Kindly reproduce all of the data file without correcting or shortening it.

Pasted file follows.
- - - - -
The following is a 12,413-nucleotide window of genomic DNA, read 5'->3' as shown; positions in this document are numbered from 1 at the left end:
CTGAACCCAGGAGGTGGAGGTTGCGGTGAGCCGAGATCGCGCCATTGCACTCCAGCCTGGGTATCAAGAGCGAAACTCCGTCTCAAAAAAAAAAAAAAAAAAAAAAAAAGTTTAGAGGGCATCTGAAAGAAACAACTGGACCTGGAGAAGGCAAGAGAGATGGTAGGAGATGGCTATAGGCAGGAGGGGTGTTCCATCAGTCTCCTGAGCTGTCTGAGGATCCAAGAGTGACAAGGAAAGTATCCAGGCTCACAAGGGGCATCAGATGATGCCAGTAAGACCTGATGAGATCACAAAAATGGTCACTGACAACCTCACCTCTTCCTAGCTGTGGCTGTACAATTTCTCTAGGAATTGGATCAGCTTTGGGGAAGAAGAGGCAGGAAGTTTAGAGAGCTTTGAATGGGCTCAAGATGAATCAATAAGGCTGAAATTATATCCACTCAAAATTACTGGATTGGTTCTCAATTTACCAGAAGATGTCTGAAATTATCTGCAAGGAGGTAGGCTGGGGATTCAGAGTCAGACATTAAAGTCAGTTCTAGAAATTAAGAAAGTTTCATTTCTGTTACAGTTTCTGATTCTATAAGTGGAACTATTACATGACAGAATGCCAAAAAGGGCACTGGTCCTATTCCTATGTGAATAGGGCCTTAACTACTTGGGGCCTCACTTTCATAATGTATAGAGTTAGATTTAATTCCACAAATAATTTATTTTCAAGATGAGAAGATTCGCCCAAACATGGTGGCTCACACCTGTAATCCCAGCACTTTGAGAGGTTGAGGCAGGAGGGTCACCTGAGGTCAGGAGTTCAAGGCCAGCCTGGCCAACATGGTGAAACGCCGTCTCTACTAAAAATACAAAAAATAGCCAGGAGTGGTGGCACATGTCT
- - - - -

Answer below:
The following is a 12,413-nucleotide window of genomic DNA, read 5'->3' as shown; positions in this document are numbered from 1 at the left end:
CTGAACCCAGGAGGTGGAGGTTGCGGTGAGCCGAGATCGCGCCATTGCACTCCAGCCTGGGTATCAAGAGCGAAACTCCGTCTCAAAAAAAAAAAAAAAAAAAAAAAAAGTTTAGAGGGCATCTGAAAGAAACAACTGGACCTGGAGAAGGCAAGAGAGATGGTAGGAGATGGCTATAGGCAGGAGGGGTGTTCCATCAGTCTCCTGAGCTGTCTGAGGATCCAAGAGTGACAAGGAAAGTATCCAGGCTCACAAGGGGCATCAGATGATGCCAGTAAGACCTGATGAGATCACAAAAATGGTCACTGACAACCTCACCTCTTCCTAGCTGTGGCTGTACAATTTCTCTAGGAATTGGATCAGCTTTGGGGAAGAAGAGGCAGGAAGTTTAGAGAGCTTTGAATGGGCTCAAGATGAATCAATAAGGCTGAAATTATATCCACTCAAAATTACTGGATTGGTTCTCAATTTACCAGAAGATGTCTGAAATTATCTGCAAGGAGGTAGGCTGGGGATTCAGAGTCAGACATTAAAGTCAGTTCTAGAAATTAAGAAAGTTTCATTTCTGTTACAGTTTCTGATTCTATAAGTGGAACTATTACATGACAGAATGCCAAAAAGGGCACTGGTCCTATTCCTATGTGAATAGGGCCTTAACTACTTGGGGCCTCACTTTCATAATGTATAGAGTTAGATTTAATTCCACAAATAATTTATTTTCAAGATGAGAAGATTCGCCCAAACATGGTGGCTCACACCTGTAATCCCAGCACTTTGAGAGGTTGAGGCAGGAGGGTCACCTGAGGTCAGGAGTTCAAGGCCAGCCTGGCCAACATGGTGAAACGCCGTCTCTACTAAAAATACAAAAAATAGCCAGGAGTGGTGGCACATGTCT